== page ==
The world-famous Youth Olympic Games were held in Nanjing in summer 2014, bringing 40,000 visitors. This number, combined with the 750,000 people who rode the city’s rails on a daily basis, put the city in need of an extended metro system.
Two new metro lines were built to accommodate the anticipated increase in passengers. Robbins supplied four 6.5 m (21.4 ft) diameter EPBs with mixed ground cutterheads for Line 3 Lot 11 and Line 10 Lot 5, 40.2 km (25.0 mi) and 41.4 km (25.7 mi) long, respectively. The EPBs were part of about 40 TBMs used for the Nanjing Metro expansion.
Both lines were bored in soft ground consisting of silty sand, sandstone, small pebbles and man-made materials. The Qinhuai River, old historical structures, a railway and a viaduct were in close vicinity of the lines. Due to the ground conditions and nearby structural constraints, customized excavation methods were employed. The thrust force was kept very low at 6,000 to 9,000 kN (1.4 to 2.0 million lb), continuous monitoring was used to maintain proper alignment and earth pressure, and foam additive was applied to make the ground less sticky and reduce torque.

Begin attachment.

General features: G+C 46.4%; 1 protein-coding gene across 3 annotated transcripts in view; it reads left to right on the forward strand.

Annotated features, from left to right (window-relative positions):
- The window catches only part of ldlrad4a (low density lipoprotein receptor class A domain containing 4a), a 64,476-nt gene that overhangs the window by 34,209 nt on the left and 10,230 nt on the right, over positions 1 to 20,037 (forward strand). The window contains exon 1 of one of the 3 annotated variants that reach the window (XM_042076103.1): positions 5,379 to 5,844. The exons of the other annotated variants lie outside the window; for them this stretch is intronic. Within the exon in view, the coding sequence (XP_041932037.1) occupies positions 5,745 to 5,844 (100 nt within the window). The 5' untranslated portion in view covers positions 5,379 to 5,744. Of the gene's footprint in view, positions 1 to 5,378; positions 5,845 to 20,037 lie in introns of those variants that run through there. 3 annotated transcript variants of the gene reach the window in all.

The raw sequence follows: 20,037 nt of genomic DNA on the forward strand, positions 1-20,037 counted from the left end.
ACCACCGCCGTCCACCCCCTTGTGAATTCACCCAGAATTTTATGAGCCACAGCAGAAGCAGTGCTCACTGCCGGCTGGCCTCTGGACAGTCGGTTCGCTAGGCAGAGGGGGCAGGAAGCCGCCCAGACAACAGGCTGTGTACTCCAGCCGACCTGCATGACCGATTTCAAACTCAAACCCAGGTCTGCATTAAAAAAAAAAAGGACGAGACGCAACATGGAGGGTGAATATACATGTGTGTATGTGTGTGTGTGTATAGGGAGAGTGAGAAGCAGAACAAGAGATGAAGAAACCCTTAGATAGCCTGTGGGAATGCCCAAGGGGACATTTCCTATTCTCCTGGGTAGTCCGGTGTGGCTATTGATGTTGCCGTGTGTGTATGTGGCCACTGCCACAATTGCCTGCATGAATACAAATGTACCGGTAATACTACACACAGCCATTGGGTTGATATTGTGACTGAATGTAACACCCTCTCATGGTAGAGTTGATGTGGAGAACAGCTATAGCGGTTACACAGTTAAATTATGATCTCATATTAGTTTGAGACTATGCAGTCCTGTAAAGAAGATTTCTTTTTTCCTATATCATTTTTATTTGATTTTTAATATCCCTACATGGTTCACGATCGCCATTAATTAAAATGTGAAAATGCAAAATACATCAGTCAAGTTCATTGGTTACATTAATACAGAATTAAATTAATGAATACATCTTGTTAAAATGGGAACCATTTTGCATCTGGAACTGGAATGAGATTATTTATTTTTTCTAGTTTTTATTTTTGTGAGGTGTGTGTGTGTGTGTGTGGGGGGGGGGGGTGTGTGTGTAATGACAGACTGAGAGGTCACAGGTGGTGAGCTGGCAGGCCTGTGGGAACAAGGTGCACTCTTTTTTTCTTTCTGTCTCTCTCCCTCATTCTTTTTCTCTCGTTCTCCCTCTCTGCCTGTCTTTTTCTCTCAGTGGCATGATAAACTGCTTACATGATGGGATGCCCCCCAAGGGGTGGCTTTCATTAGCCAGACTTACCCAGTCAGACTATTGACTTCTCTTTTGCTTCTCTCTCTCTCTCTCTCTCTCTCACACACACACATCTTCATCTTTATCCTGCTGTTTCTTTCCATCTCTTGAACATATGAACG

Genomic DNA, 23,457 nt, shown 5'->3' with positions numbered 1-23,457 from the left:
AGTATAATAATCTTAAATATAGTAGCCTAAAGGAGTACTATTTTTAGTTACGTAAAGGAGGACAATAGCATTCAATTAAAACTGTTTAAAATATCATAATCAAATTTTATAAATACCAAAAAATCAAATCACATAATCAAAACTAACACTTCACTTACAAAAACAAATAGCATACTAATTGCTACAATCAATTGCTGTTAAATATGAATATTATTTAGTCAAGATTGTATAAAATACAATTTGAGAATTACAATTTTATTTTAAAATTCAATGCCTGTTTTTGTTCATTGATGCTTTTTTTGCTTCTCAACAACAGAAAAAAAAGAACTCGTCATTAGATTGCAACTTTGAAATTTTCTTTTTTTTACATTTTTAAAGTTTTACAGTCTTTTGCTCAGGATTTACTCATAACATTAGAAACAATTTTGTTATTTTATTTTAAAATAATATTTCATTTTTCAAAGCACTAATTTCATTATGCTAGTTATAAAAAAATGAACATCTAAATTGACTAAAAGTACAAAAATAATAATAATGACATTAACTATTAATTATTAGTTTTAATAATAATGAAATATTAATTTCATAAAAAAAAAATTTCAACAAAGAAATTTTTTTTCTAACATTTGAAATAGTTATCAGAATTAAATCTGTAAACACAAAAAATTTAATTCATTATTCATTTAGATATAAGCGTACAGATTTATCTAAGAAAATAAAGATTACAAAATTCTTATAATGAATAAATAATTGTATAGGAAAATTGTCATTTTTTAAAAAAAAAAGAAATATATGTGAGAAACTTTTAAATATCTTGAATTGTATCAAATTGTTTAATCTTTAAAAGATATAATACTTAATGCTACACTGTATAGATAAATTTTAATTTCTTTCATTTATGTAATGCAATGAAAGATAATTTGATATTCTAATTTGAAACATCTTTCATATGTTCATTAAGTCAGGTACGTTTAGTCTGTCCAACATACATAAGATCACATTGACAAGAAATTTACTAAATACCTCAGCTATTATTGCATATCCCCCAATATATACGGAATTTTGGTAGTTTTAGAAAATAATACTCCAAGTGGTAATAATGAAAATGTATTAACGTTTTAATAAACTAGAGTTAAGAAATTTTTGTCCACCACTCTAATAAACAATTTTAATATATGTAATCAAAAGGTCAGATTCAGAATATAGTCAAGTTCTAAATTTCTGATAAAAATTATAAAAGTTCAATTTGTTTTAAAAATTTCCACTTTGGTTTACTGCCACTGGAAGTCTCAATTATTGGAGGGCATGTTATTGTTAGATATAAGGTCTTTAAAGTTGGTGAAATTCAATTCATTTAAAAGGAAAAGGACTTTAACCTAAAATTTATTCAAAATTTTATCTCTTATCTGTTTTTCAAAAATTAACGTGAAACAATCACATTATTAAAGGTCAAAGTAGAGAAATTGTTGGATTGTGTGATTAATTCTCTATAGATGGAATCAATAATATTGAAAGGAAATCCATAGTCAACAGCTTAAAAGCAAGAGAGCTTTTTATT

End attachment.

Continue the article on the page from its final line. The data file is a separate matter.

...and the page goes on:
Two of the four 6.5 m (21.4 ft) diameter TBMs were launched for the 2,500 m (8,202 ft) Line 10 Lot 5 in December 2011 and February 2012. The second pair of machines for 2,030 m (6,660 ft) Line 3 Lot 11 began boring soon after in January and March 2012. All machines were assembled and launched from 10 m (33 ft) shafts.
By August 2012, the Line 10 EPBs had excavated 720 m and 600 m (2,362 ft and 1,968 ft), with advance rates of 40 mm (1.6 in) per minute. Over at Line 3, the excavation had progressed as far as 600 m (1,968 ft) with rates topping 60 mm (2.4 in) per minute. Settlement for both lines stayed below the strict required limits of less than 20 mm (0.8 in). By 2013, all four machines had completed their respective tunnels with very favorable results.
The new Lines 3 and 10, now complete, combine with Nanjing’s two existing metro lines to handle the increase in rail riders. The lines will also serve as part of the municipal government’s extensive plan to build 17 new rail routes totaling 600 km (370 mi) across the Yangtze River Basin by 2030.